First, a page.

AK-9 and the 9×39 Cartridge

Russia’s newest entry in the AK line up of rifles is a suppressed CQB rifle firing armor defeating subsonic ammunition. Meet the AK-9, Russia’s latest and greatest, and perhaps deadliest, assault rifle. And that’s saying a mouthful. The AK-9 was sorta unveiled in 2007, well almost. It still remains an enigma. A variant of the AKS-74, it’s chambered for subsonic 9x39mm, is virtually silent, and defeats most body armor. It’s black, light – at 8 1/2 pounds it is lighter than earlier AK models – and packs a whisper-quiet silencer. Wow! The Russians claim the new and improved AK-9 was designed for their law enforcement and anti-terror units. Can you say Russian SWAT? That may be true. I can see Comrade Boris sneaking up on a Russian school held hostage, crawling to within shooting range of Chechnyan insurgents, and silently and efficiently neutralizing the threats.

I can also see a more sinister mission for the AK-9 – as the assault weapon of Russia’s future. In 2006, the Izhmash factory was contracted to design a rifle for the Russian special forces. Alexei Dragunov helped to design the AK-9 and commented about it saying “It shoots virtually without a sound and it can go through a bullet-proof vest.” The AK-9 was designed around the 9×39 subsonic rifle cartridge. Like previous AK variants, the 9×39 was designed around the 7.62×39 to maintain parts compatibility with the AK action and receiver. The purpose of the 9×39 was to be a silent subsonic round with the penetrating capabilities of a rifle round. To achieve this, the designers made a long heavy bullet, weighing in at a whopping 250 grains, twice as heavy as the 7.62×39 bullet. The length and weight of the bullet give it a much higher ballistic coefficient than similar caliber handgun cartridges. The effective range of the 9×39 is limited to 400 meters.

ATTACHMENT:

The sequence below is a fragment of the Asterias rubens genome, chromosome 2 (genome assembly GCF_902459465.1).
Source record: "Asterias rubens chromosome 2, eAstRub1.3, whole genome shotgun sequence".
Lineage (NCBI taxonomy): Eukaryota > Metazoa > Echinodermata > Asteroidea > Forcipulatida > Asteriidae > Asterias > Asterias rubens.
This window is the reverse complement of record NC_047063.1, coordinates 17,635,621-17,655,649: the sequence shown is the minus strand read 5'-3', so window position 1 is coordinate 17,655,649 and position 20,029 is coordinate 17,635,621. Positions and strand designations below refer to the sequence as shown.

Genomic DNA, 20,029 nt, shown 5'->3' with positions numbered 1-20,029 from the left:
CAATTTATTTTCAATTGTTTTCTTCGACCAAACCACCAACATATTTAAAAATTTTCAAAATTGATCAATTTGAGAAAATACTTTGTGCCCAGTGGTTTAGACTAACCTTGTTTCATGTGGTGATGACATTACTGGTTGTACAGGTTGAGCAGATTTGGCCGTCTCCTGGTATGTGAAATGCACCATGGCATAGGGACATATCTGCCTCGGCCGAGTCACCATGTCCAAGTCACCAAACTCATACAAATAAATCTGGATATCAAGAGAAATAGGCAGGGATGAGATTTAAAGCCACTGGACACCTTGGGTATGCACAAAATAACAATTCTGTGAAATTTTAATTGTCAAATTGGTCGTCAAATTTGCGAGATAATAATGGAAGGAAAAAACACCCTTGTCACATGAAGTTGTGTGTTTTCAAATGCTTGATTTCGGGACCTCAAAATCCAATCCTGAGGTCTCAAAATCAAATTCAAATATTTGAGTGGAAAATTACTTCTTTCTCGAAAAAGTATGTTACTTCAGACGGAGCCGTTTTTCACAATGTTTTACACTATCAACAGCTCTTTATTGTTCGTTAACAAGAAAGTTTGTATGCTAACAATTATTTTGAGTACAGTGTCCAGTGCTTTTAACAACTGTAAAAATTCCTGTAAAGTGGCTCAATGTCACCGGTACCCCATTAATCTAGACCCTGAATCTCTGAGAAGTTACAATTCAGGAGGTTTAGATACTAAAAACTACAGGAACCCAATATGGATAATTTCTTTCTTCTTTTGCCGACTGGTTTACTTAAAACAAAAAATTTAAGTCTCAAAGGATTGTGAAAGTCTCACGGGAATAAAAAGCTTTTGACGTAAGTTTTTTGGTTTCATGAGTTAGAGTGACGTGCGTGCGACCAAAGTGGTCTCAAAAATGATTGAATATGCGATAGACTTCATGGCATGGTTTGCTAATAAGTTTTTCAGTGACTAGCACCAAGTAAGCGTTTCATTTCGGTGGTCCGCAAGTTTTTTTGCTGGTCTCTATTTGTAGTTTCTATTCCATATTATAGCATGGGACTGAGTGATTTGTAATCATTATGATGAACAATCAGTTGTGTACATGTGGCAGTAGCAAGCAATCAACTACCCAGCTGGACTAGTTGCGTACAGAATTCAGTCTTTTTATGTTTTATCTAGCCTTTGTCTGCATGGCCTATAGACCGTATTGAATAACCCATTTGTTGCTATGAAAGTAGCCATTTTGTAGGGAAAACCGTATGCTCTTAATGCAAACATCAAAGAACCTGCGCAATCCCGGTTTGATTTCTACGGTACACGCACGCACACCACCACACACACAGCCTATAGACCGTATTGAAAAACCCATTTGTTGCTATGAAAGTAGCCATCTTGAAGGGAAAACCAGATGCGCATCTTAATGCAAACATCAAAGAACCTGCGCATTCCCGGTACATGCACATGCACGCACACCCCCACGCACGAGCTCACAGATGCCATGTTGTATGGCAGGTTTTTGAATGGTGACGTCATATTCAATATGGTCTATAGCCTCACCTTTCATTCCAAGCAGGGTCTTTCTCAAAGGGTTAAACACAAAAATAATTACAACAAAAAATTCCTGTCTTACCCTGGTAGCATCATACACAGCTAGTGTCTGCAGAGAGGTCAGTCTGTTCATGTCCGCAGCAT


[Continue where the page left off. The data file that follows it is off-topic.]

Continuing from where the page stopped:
Three versions of the 9×39 were developed. The SP-6 model is an AP (armor piercing) round with a steel penetrator capable of punching through 3.5mm of steel at 400 meters, and a whopping 6mm (0.25 in) of steel at 200 meters. At closer ranges of 100 meters or less it can blast through 8mm of steel and still have enough power to neutralize any soft target beyond the armor. The SP-6 proved expensive to produce, so a budget model, the PAB-9 was developed. Unfortunately, the PAB-9 sacrificed far too much in the way of performance, and so the model was dropped. The SP-5 variant is a more typical lead bullet in an accurized full metal jacket configuration.

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